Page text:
By MSU AgBioResearch
Researcher Bruce Dale has spent the last 30 years developing technology to turn agricultural plant waste into valuable sources of biofuel and animal feed. The technology, Ammonia Fiber Expansion (AFEXTM), processes plant matter high in cellulose (such as the sugar cane pictured here) into compact pellets that can be easily stored, transported and digested.
May, 2014 - Worldwide, farms and other agricultural operations annually produce billions of tons of inedible plant matter — crop byproducts with high levels of difficult-to-digest cellulose. Regarded as having little economic or nutritional value, corn husks, wheat stems, soybean leaves, rice straw, sugarcane leaves and tops, and many other cellulosic materials are usually left on the ground after harvest. That is likely to change, however, thanks to recent technological advances by Michigan State University (MSU) and the Michigan Biotechnology Institute (MBI), a wholly owned subsidiary of the Michigan State University Foundation.
For every year that cellulosic biomass is discarded, the pressure to produce new sustainable fuel sources increases. The rising cost of conventional fuels such as crude oil, coupled with the instability of fuel sources, has resulted in many proposed alternatives. To date, however, the only U.S. agricultural product to find widespread acceptance has been corn-derived ethanol. Corn's utility as a fuel source has been limited by its importance as a source of both food and livestock feed. The technologies being pioneered by MSU and MBI stand to help alleviate this pressure by turning discarded plant material into new sources for both biofuels and animal feed.
MSU AgBioResearch scientist Bruce Dale has devoted much of the past 30 years to developing a process to turn cellulosic biomass into an economical source of biofuel and animal feedstock. A process invented by Dale and scaled up for commercial use by MBI, Ammonia Fiber Expansion (AFEXTM), allows for the conversion of cellulose-rich plant matter into animal feed and biofuels such as ethanol.
"It's been a major focus of my career," says the MSU university distinguished professor of chemical engineering. "I invented AFEX over 30 years ago. However, it's one thing to carry out a process in a lab and quite another to do it economically on a very large scale."
Bulky, unwieldy and quick to decompose in its raw form, cellulosic biomass is difficult to store and transport, and that has been a major obstacle in making it commercially viable. Dale's AFEX treatment helps resolve this issue by making it much easier to turn the treated material into pellets.
"During AFEX, ammonia penetrates the plant material and dissolves some of the linkages between structures in the plant cell wall," Dale explains. "The ammonia is hot and under a lot of pressure during this process. When you release that pressure, the mixture of ammonia and dissolved cell wall materials migrates from the inside of the cell wall to the outside. The ammonia evaporates and leaves the rest behind, similar to what happens with paint when the carrier liquid evaporates and leaves the color behind. The cell wall now looks like Swiss cheese; the ammonia produced lot of holes in it, which means there's a lot more surface area available to digest."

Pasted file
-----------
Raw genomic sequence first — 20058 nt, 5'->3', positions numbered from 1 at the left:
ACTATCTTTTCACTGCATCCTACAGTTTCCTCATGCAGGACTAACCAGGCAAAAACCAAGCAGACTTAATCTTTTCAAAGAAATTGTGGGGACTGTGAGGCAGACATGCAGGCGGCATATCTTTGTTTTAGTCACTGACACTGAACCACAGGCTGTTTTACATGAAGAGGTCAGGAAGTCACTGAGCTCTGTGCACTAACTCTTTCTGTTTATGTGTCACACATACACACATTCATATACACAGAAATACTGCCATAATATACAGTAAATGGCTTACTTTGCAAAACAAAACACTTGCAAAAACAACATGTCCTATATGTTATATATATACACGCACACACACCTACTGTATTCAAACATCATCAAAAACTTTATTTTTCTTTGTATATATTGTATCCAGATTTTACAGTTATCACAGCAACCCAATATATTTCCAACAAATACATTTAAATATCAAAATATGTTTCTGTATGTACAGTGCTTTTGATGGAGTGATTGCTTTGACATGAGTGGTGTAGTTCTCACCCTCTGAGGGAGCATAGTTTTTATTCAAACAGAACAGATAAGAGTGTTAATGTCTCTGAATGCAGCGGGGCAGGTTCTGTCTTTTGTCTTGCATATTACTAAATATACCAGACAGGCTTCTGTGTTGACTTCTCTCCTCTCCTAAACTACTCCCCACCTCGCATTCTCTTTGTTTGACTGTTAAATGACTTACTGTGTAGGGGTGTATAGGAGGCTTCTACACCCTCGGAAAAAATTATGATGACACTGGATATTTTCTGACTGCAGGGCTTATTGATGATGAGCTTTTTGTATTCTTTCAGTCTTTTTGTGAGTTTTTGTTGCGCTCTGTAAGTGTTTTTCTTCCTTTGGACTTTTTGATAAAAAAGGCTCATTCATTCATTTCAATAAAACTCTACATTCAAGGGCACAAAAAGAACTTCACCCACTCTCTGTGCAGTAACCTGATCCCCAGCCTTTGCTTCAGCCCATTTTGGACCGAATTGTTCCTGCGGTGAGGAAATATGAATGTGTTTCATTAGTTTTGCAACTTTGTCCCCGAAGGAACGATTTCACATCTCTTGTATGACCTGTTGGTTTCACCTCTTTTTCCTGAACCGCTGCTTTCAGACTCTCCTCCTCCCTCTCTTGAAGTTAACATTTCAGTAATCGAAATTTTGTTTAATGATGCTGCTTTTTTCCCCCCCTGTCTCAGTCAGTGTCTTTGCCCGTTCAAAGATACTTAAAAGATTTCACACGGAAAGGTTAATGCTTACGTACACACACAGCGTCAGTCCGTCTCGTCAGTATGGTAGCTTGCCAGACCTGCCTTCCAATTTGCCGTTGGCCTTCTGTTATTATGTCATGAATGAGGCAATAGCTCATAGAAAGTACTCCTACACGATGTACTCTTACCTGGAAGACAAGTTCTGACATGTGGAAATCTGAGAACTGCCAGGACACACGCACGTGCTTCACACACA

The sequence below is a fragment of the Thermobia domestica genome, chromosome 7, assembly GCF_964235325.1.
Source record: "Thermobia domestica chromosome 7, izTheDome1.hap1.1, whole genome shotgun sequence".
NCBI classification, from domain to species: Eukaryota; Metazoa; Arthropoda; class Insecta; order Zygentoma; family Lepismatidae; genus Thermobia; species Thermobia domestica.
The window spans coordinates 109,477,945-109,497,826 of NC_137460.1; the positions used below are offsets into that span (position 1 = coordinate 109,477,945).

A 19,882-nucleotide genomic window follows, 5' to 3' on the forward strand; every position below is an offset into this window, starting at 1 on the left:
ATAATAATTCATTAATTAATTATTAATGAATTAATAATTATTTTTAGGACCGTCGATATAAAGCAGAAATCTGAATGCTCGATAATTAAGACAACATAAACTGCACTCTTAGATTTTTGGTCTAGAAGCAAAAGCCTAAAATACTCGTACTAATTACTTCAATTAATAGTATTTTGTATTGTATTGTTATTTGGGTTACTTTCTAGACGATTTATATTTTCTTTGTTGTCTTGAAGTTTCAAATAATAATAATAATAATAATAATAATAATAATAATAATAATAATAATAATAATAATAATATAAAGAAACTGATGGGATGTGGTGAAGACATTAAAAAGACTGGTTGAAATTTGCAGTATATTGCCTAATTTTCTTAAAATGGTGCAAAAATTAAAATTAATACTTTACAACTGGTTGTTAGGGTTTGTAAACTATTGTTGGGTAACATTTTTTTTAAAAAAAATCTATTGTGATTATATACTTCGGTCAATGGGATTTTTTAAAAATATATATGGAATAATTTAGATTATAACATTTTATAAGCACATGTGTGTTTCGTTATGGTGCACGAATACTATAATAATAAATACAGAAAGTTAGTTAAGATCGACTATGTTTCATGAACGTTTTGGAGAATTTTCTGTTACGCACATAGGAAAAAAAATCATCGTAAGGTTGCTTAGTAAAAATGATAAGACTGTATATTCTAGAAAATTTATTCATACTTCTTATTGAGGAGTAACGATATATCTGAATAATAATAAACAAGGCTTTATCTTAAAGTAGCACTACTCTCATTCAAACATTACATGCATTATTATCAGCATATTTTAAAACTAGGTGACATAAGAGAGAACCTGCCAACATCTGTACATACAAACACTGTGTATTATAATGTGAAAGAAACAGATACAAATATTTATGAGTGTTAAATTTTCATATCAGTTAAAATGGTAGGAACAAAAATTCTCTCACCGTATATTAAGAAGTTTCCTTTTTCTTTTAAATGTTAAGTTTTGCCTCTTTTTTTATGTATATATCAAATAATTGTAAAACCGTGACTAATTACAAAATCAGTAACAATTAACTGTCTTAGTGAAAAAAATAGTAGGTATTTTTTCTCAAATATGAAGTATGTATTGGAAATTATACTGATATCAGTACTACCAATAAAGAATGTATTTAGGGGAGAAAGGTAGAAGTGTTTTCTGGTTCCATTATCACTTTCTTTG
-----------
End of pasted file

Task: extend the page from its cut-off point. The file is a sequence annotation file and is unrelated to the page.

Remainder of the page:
The AFEX process renders the biomass into a slightly sticky substance that can be easily compressed into pellets. Reducing the material to pellet form is an important key to making AFEX economical. The pellets are not only easier to transport and store, they are expected to be more digestible for animals as well.
"We don't know for sure how much more digestible the AFEX-treated pellets are than untreated material or how they compare to the digestibility of corn, so the very next step is to investigate that question," Dale says.
In September 2013, MBI began a 160-day feed trial to test the efficacy of the pellets for beef cattle feedstock. The pellets are produced by MBI's new Department of Energy-funded AFEX pilot plant near the MSU campus. If the trial shows promise, Dale and his lab have envisioned a network of regional biomass processing depots where farmers could bring crop residues such as corn stover or wheat straw.
"We're hoping to develop a series of depots, so that farmers could take their bales of straw and other material 5 or 10 miles down the road, where it could be AFEX-treated and converted to pellets," Dale said. "You eliminate a lot of the problems with transport and storage by bringing the facilities close to the source."
The pilot plant is capable of producing up to 1 ton of biomass pellets each day. The commercial-level facilities necessary in Dale's model would be able to produce 200 tons daily.
If AFEX is successfully commercialized, Dale says it will benefit many people. Farmers would gain an additional source of low-cost livestock feed, as well as a new source of revenue by selling their previously discarded crop residues. The energy industry stands to reap substantial benefits by having a new biofuel source.
"The energy industry can piggyback on what will be, by then, an already existing system for processing and storing the animal feed product," Dale says. "We must have long-term, sustainable replacements for oil used to produce liquid fuels. The only option for that at low cost and with a low carbon footprint is biofuels made from cellulosic biomass."